In a new article for The Chronicle of Higher Education, Lauren N. Henley shares her perspective as a professor who learned how to teach for the first time during a global pandemic. One essential part of her experience? Implementing Packback as a way to save time and engage with students on more meaningful level.
In a year marked by constant change, higher education stands to learn a great deal from one group in particular: the post-pandemic generation of faculty.
In a new article for The Chronicle of Higher Education, Lauren N. Henley, assistant professor of leadership studies in the University of Richmond’s Jepson School, shares how becoming a professor during a global pandemic helped to shaped her best practices as an instructor, and how takeaways from her experience can inform the future of higher education.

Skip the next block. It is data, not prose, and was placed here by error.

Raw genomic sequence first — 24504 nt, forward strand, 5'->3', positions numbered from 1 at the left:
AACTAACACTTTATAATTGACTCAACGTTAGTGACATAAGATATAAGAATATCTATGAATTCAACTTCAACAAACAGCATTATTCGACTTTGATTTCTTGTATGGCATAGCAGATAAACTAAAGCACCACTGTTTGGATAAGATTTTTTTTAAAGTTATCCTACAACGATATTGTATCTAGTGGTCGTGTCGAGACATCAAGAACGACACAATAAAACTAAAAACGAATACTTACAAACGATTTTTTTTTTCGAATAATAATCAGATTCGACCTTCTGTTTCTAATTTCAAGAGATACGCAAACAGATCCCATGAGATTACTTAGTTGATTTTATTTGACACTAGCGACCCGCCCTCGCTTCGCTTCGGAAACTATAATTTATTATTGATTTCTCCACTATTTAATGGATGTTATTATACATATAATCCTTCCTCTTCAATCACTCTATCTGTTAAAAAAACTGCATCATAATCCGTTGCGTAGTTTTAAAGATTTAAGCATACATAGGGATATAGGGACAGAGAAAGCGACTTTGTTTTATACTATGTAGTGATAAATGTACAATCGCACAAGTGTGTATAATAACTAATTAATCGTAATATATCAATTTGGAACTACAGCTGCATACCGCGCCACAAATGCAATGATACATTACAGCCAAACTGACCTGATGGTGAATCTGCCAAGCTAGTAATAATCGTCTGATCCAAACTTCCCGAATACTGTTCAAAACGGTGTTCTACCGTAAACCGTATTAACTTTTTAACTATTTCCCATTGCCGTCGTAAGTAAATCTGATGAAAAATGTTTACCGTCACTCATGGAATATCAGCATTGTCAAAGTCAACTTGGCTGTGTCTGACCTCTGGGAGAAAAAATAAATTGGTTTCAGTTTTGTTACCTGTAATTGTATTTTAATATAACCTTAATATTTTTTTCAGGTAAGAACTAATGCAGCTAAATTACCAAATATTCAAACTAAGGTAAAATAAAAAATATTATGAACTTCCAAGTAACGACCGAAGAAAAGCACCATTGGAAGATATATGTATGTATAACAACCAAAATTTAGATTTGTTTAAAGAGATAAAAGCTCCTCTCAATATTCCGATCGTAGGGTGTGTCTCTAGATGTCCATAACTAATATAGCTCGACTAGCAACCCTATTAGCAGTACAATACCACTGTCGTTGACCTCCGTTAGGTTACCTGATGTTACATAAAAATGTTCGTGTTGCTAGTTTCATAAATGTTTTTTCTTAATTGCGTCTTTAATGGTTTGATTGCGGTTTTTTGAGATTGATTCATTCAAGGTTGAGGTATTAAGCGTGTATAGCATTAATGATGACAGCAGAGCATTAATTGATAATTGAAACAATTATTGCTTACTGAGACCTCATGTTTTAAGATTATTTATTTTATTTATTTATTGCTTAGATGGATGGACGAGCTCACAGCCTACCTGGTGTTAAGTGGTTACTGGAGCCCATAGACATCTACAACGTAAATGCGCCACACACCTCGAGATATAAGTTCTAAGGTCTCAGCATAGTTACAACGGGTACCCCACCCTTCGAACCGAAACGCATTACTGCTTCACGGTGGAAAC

Rethinking traditional grading, embracing new and innovative technology, and taking extra care to recognize students’ humanity are among the lessons Henley shares in the article as essential to shaping the way we teach college students moving forward.
“Embrace the best of technology. I know from firsthand experience that the pandemic made many academics feel like they had to become tech experts overnight. That pressure had a polarizing effect. Some instructors scrambled to adopt as many tools as possible; others eschewed any tech that wasn’t absolutely necessary and struggled with the basics of Zoom […]
That preference will be different for everyone. For me, it was Packback, a platform that facilitates inquiry-based online discussions. It helped me save time on the rote parts of assessment in order to engage with students on deeper and more meaningful work.”An excerpt from “What It’s Like to Start Your First Faculty Job in a Pandemic”